Introducing G.S. Marriott...
I was born in Blackburn, England and came to Canada with my parents at a very young age. I graduated from Preston High School and in my younger years, was active in many of the local sports.
After high school, I worked at Canadian General Tower in Galt, Ontario until such time as my age allowed me to join the Ontario Provincial Police. Eleven years of uniform patrol, serving in Glencoe and Milton, led to a Criminal Investigators job with the Burlington District HQ Crime Unit. A year later I was transferred to the Intelligence Branch at General Headquarters in Toronto where I stayed for an orientation period of eight months before I was on the move again. This time, seconded to a special covert tactical unit comprised of officers from the O.P.P., R.C.M.P., Hamilton-Wentworth and Halton Regional Police Dept. (Hamilton Joint Forces Unit.) This unit’s primary focus was to target and surreptitiously pursue and investigate major crimes, particularly organized crime throughout Ontario, Quebec and New York State.
This was the epitome of policing for me, investigating crime at a level much higher than I would have ever imagined and working with officers whose back you would always have and they yours on a daily basis. There is always a shelf life with this kind of work and after almost four years and closing in on eighteen years, I am now back in uniform working out of Guelph.
Fast-forward a year and approaching twenty years of service and suddenly this wonderful career is over. The job had taken its’ toll and my mindset was such that if I stayed, I would, without a doubt, have jeopardized a large portion of my future due to psychological unrest. I decided, with great difficulty and after many discussions with my wife, to walk away.
I tried my hand at Real Estate, then working for Sunoco Oil Company for several years, but finally settled on driving an 18-wheeler for Linamar Transportation out of Guelph, Ontario. It was during my time of driving alone over the road for long periods, that writing became front and centre on my need to do list. The first question that jumped out was, what would I write? After kicking it around for awhile, it became obvious which direction I should go. I would write Crime fiction. The one caveat I insisted on to myself with this genre would be, that it would be written from a police officers’ perspective, ie; internal police procedures, partnerships, in-house politics, handling pressures from the streets, the justice system and a host of other intangibles officers would face on a daily basis.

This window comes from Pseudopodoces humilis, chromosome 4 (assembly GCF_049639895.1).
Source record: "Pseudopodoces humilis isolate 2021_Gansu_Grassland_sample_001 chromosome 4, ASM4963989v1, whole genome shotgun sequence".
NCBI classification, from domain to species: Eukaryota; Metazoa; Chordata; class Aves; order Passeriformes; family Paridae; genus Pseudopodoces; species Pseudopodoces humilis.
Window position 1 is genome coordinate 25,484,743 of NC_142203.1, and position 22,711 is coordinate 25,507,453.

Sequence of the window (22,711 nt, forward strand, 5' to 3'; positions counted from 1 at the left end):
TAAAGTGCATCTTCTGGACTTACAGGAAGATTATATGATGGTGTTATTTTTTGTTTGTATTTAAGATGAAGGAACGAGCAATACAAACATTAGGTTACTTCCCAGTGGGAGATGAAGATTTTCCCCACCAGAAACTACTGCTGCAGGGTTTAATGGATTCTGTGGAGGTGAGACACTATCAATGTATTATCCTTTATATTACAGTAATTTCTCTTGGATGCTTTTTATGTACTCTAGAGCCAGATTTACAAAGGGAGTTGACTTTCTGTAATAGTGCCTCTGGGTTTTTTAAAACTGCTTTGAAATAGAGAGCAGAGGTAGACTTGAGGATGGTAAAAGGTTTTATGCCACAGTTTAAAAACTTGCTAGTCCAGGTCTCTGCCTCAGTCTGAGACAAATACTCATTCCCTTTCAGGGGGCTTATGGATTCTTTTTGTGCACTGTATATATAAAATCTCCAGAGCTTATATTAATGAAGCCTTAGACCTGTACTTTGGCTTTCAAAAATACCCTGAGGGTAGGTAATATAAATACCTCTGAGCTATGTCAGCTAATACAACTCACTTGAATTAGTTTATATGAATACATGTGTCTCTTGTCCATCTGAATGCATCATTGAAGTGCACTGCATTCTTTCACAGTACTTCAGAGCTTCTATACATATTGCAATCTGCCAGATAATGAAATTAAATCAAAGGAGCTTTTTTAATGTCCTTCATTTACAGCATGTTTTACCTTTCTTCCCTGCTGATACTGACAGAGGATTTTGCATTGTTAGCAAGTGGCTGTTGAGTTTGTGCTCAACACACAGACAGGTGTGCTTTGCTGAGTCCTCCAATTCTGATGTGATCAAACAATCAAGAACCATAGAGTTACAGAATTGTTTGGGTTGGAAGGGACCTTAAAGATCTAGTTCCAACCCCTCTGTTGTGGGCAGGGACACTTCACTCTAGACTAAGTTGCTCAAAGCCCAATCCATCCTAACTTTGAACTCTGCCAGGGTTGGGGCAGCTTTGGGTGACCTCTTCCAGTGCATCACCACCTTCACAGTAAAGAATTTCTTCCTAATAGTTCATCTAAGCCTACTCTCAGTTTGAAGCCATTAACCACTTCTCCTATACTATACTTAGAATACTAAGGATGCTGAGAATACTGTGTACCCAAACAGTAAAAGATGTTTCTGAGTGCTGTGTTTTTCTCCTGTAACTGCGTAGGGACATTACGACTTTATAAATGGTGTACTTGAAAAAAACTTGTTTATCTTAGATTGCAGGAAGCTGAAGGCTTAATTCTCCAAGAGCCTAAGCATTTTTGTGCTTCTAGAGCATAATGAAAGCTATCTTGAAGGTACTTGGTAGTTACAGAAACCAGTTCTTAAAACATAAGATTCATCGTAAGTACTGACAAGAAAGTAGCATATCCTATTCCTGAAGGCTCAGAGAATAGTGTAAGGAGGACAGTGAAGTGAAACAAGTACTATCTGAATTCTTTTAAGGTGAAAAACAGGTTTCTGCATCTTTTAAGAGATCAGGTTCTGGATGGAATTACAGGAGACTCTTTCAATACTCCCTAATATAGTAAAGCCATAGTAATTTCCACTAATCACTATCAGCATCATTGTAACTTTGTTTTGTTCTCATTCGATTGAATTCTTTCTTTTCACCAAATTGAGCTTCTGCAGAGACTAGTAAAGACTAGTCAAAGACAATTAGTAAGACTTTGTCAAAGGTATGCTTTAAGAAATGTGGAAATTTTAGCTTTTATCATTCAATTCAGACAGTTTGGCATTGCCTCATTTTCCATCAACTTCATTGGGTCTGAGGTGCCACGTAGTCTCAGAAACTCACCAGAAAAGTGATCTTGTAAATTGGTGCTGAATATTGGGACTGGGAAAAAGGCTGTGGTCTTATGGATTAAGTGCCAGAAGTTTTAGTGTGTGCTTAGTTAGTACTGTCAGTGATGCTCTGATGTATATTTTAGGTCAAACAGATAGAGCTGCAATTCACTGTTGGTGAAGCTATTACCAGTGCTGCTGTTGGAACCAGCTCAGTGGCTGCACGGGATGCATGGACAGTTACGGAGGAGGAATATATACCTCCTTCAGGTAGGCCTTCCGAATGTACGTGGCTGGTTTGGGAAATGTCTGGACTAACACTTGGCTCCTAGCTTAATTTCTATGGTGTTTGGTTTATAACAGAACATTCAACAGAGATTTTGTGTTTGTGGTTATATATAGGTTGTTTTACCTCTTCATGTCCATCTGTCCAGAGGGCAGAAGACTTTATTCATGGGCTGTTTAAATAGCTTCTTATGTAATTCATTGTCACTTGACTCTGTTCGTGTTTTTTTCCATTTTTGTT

‘A Dish Served Cold’, my debut novel, was surprisingly well received, so much so, that a follow up novel, ‘The Dealmaker’ was written, followed again by a third, ‘The Devil’s Portrait’. All have been enthusiastically accepted and I was about to begin Book # 4 in the Detective John Cooper series, but as in the past, things change.
Leaving the O.P.P., though necessary, was the single most difficult life decision I ever had to make, but one that couldn’t be avoided if I was ever to get my life back in order. I loved being a police officer and was pretty good at it, but there was something present within me that was stealing all the desire, drive and zeal from my mind which doesn’t lend itself to properly doing this type of work. It makes it very dangerous not only for myself, but co-workers as well, who may have to rely on me in critical situations. That something was soon to have a name. PTSD. The choices were limited to only two, in my mind. Walk away entirely and hope order is restored in my life or stay and continue suffering through a messed up psychological state with no realistic potential for improvement. Regrettably, but wisely, I chose the former.
I was terribly saddened after learning about several officers taking their own lives due to work related depression recently. I know there are many, many more who are also suffering to various degrees out there because of similar debilitating problems, so I have decided to do something in the hopes of reaching these folks and maybe steering them towards something more positive.
Book # 4 will be a non-fiction ‘Anthology’ directed specifically towards First Responders and Corrections Officers and will be a compilation of their stories and how they are currently living their lives while dealing with PTSD or some other form of depression, which was incurred as a result from years of doing what they do best.
More…(click ‘Anthology ’ on home page of this web-site)